The Domestic Abuse Excuse: Obama Regime Declaration Makes All Women Potential Asylum Recipients
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The Obama Regime has "solved" the border crisis—by declaring  all women to be potential asylum recipients.  In a stunning, but not surprising move, the Obama Regime, in the person of the Board of Immigration Appeals (BIA), the appellate board for the immigration courts in the Executive Office for Immigration Review, ruled that all persons, which means women, who claim to be victims of domestic abuse, have a right to asylum in the United States.

This concludes the sturm und drang over the years from the George Bush Administration to the Obama Regime and the debate within the Department of Justice (DOJ), as the EOIR and BIA are part of the DOJ, where then Attorney General, debates over female circumcision and asylum that was part of the overall demand from radical activists to make domestic abuse a path to asylum. This blog warned about the issue as far back in 2009.

The debate was tamped down after the first expansion of the Violence Against Women Act (VAWA) which granted legal permanent residency to women who claimed domestic abuse anywhere in the world, including the United States, as well as granting legal permanent residence to their abusers, something the VAWA authors and John Boehner tried to keep hidden.

SFGate August 27, 2014 by Bob Egelko

Domestic Violence Ruled A Reason For Political Asylum

In a ruling that advocates described as a historic victory for Central American refugees, a federal immigration board said Tuesday that a married woman fleeing domestic violence in Guatemala, where authorities could not or would not protect her, can seek political asylum in the United States.

A woman who has been brutally beaten by her husband, who tried to prevent her from leaving, has suffered "harm rising to the level of persecution," said the Board of Immigration Appeals, which oversees the Justice Department's immigration courts.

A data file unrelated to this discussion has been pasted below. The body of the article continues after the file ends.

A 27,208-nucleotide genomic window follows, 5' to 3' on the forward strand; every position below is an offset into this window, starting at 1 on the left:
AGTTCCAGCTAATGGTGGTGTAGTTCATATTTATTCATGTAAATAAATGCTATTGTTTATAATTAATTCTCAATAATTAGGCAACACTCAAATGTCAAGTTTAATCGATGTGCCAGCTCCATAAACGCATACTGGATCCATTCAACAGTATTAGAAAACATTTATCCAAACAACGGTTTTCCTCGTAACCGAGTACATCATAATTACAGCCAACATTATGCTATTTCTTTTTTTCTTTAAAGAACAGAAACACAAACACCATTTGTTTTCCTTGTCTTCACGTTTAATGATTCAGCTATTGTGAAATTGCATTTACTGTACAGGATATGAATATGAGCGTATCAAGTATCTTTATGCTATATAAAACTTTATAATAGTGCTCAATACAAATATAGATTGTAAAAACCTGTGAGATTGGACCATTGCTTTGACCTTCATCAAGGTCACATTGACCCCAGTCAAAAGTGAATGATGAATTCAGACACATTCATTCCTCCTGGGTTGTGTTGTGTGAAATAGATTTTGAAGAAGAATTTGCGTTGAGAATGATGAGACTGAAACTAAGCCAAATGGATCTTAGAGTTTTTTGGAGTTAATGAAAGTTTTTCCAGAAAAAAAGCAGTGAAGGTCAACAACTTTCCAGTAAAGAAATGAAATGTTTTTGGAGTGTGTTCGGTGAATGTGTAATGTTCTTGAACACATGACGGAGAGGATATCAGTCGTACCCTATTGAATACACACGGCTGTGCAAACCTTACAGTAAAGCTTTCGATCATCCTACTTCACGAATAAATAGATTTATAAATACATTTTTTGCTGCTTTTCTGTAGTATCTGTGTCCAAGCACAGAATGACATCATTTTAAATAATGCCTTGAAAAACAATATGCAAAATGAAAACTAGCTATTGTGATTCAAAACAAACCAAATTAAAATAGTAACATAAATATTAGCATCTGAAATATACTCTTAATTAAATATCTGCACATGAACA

Observing that Guatemala "has a culture of machismo and family violence," the board said a married woman there who flees an abusive relationship can be considered a member of a "particular social group" - a crucial qualification for asylum eligibility.

The Obama administration did not oppose those findings. But the ruling comes after more than a decade of delays by successive administrations in adopting regulations - first proposed in response to a San Francisco case - on the rights of domestic violence victims to seek refuge in the U.S.

And the implication for the current wave of illegal aliens is not lost on the radical left:
It also comes at a critical time for increasing numbers of women and children from Central American countries who are being held in U.S. detention centers awaiting decisions in their deportation cases.

About 300 cases of domestic violence victims, many of them from Central America, are pending before the same immigration board, said Blaine Bookey, a lawyer at the Center for Gender and Refugee Studies at UC Hastings College of the Law in San Francisco, which submitted arguments in Monday's case.

"This is a groundbreaking decision that could have a real impact on cases across the country," Bookey said.

She said the ruling raised the same issue as the San Francisco case of another Guatemalan woman, Rodi Alvarado, who fled to the United States in 1996 after a decade of beatings, rapes and death threats from her husband and futile pleas to police.

Immigration courts ruled that Alvarado had not been persecuted and was therefore ineligible for asylum. But President Bill Clinton's attorney general, Janet Reno, intervened in 2000 and drafted regulations that would have granted asylum to some domestic violence victims. The rules were not yet final when President George W. Bush took office in 2001, and his administration put the issue on hold.

Bookey said President Obama has promised regulations but hasn't issued any, and immigration judges have issued conflicting decisions in domestic violence cases. Alvarado was granted asylum in 2009.

As this writer predicted at, the kritarchs in the EOIR and the BIA have their own plans for an amnesty that will go under the radar.  This is the Obama Regime's solution to the border crisis, a hidden amnesty based on fraudulent asylum.  We live in a lawless time. Impeachment of the members of the BIA is the solution.

And here they are:

David L. Neal, Charles Adkins-Blanch, Patricia A. Cole, Michael J. Creppy,  Edward R. Grant, Anne J. Greer, John W. Guendelsberger, David B. Holmes, Garry D. Malphrus, Ana Landazabal Mann, Neil P. Miller, Hugh Mullane, Roger Pauley, and Linda S. Wendtland.

Note that the Chairman of the BIA, David Neal was originally appointed to the BIA by George W. Bush. Clearly the problem is bipartisan.


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